That’s not a problem if you’re the end point of the code; that is, if the graphic designer hands you a final page that won’t be modified again. But in the real world, pages and their associated code need to be moved back and forth constantly, with changes aplenty. That can have a real impact on your work, especially if the designer changes or removes your event handlers from page elements.

That’s the idea behind MVC (model, view, controller). We break the chain of custody for a Web request into three parts: A controller accepts a request from the user and determines which model should be used to handle the request.

The selected model, in turn, does something with the request sent to it by the controller; for example, one model might serve up some static content; another model returns search query results; another model returns data based on an environment variable, such as the geolocation of the user’s IP address (that is, gives a page in Russian to a user from Russia, by default); and so on.

Finally, the view — the end output the user sees — is applied by the controller to the model’s results.

While this is a worthwhile development approach, it may be a bit of overkill for a site that doesn’t have too much dynamic content, or that simply needs an image rollover effect, a countdown clock, etc. We still want to protect our coding from alteration by the designer, but we don’t want to employ a $10 solution to a 10-cent problem.

Enter, once again, jQuery, which can automatically bind (that is, “wire up”) event handlers for us once the page loads.

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JavaScript Function Arguments: They’re An Array And You Can Treat Them As Such

One of the nicest features of JavaScript is the ability to treat function arguments as an array. We all know how to write a function that takes a known number of arguments:

function foo(bar) {
	alert(bar);
}

function getArea(shape, measure, unit) {
	var output = 'The area of a ' + measure + ' ' + unit + ' ' + shape + ' is ';
	switch(shape) {
		case 'square':
			output += (measure * measure);
			break;
		case 'circle':
			output += (3.14 * (measure * measure));
			break;
		default:
			output += 'unknown to this function.';
	}
	alert(output);
}

But sometimes, your script will require you to pass some unknown number of parameters to a function. So how do you deal with that?

Luckily, JavaScript functions treat all of their arguments as an array. So, if you’re not certain how many arguments your function will take, don’t declare them in your function code; simply use the reserved word arguments to iterate the array of arguments passed to the function.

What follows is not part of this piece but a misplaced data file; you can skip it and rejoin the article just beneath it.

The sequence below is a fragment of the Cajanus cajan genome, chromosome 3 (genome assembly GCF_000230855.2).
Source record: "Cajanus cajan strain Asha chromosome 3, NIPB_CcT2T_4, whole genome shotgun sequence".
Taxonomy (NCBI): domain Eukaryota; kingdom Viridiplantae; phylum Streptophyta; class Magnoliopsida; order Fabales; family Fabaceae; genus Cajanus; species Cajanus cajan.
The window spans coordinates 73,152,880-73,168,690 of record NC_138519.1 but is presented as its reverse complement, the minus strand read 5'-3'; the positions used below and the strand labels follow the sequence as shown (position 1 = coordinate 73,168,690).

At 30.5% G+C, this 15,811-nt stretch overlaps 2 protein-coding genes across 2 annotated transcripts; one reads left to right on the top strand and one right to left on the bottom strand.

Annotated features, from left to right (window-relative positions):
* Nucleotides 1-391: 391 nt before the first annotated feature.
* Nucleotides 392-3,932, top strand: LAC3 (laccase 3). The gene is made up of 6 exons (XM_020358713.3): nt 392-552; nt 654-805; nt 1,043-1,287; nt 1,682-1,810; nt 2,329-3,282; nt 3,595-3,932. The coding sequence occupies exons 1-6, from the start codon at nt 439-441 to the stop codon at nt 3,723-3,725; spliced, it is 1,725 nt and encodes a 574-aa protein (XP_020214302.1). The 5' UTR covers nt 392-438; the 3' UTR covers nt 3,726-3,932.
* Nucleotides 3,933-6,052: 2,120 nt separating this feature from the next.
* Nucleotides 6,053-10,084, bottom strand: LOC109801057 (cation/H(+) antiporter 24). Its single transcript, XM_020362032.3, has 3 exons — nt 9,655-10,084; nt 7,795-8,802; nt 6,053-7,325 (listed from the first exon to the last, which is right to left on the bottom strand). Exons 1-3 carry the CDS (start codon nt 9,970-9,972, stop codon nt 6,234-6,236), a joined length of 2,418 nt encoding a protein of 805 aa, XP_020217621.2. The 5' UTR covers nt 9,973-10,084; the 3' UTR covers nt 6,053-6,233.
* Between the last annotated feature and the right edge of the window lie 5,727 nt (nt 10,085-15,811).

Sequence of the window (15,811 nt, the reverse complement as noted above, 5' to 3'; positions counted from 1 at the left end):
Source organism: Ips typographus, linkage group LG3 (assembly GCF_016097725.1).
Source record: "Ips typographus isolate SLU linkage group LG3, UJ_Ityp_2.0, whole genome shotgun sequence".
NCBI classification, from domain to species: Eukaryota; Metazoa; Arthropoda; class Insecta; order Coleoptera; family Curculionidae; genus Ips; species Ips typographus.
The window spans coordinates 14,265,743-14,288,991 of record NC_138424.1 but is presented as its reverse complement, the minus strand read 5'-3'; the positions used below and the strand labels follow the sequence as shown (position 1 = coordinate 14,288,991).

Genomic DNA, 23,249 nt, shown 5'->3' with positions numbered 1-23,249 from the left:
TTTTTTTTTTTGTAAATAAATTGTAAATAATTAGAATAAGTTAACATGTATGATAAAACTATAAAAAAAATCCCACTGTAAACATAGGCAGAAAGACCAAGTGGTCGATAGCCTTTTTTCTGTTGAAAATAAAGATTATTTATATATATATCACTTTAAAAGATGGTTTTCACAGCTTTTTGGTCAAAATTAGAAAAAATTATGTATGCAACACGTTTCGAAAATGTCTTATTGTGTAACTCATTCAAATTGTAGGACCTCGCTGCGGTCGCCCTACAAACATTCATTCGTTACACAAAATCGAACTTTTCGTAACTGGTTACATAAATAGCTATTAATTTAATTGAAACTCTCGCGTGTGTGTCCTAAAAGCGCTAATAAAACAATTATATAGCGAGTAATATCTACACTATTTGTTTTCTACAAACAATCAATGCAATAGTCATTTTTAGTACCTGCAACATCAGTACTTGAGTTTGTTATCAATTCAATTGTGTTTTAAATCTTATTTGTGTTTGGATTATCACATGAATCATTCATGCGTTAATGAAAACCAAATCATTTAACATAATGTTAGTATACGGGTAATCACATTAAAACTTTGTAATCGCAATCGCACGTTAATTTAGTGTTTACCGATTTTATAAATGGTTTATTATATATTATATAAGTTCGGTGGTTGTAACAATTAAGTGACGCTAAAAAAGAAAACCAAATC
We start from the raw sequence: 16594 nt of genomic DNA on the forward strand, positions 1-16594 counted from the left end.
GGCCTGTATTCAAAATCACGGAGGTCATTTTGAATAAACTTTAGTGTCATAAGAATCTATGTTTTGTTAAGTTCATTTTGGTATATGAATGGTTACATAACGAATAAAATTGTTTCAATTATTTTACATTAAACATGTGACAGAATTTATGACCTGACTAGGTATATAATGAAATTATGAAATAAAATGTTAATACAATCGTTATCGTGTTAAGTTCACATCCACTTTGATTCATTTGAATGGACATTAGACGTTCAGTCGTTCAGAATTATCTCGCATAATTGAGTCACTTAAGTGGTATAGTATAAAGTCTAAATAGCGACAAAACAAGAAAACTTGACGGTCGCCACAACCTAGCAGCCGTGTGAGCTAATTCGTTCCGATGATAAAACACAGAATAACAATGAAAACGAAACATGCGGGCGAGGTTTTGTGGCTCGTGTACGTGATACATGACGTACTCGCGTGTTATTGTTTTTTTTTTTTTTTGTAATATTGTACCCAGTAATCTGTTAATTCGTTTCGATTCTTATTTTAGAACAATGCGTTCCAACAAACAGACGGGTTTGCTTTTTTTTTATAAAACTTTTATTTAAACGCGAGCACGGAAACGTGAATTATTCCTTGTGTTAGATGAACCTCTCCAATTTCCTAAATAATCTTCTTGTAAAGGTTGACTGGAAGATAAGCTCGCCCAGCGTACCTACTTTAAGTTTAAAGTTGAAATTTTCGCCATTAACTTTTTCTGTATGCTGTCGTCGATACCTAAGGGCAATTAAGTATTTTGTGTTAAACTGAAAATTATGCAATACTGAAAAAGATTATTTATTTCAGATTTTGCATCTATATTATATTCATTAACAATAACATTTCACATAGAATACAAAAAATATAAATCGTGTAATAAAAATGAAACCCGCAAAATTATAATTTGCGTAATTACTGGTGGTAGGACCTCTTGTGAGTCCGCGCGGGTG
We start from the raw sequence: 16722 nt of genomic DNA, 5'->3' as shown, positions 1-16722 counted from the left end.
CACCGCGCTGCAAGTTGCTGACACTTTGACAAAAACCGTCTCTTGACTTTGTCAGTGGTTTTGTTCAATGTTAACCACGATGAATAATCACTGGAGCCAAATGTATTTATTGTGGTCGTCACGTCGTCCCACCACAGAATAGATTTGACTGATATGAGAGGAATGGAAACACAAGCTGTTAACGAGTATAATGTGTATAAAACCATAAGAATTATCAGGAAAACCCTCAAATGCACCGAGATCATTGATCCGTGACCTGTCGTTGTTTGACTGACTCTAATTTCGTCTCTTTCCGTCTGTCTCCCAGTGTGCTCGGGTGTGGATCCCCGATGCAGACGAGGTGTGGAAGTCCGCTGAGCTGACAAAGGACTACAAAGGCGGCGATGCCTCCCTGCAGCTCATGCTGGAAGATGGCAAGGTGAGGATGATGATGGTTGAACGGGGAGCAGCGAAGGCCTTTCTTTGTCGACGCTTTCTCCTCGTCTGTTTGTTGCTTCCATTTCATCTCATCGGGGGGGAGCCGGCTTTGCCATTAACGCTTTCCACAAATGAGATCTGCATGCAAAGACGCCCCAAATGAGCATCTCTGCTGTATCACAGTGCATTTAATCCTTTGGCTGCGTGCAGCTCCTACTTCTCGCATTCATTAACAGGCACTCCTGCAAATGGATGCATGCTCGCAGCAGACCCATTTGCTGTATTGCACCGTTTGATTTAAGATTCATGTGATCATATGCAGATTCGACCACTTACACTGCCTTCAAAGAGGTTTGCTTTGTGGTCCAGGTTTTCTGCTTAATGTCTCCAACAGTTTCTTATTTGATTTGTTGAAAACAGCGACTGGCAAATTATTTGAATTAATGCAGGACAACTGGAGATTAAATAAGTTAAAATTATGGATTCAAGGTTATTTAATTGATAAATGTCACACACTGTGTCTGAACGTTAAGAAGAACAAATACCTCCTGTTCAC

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The Simplest Ways To Do Image Rollover Effects: JavaScript And CSS-Only

A common question on Yahoo! Answers is how to do image rollover effects simply.

There are two ways to do so: With JavaScript, and via CSS alone. Of the two, I prefer the JavaScript method, as it doesn’t require marking up your code too much; but the CSS method is fine, too, and takes away the worry of dealing with users who have disabled JavaScript in their browsers.

This topic also allows me to address the best way to “preload” images for use via JavaScript / CSS; previous articles I’ve written have used less efficient methods, and I’d like to go on record with the proper way to preload.

Last things first, then. The proper way to “preload” images is to use a standard XHTML img tag, using a CSS class to “hide” the image(s) being preloaded via display: none. These images should then appear directly before the closing body tag, to speed page loading by loading the “preloaded” images last.

img.hide {
        display: none;
}
        <img src="home-over.png" alt="" class="hide" />
        <img src="about-over.png" alt="" class="hide" />
        <img src="services-over.png" alt="" class="hide" />
        <img src="contact-over.png" alt="" class="hide" />
</body>

Using CSS to hide images should work for all current Web browsers, including versions 5+ of Internet Explorer.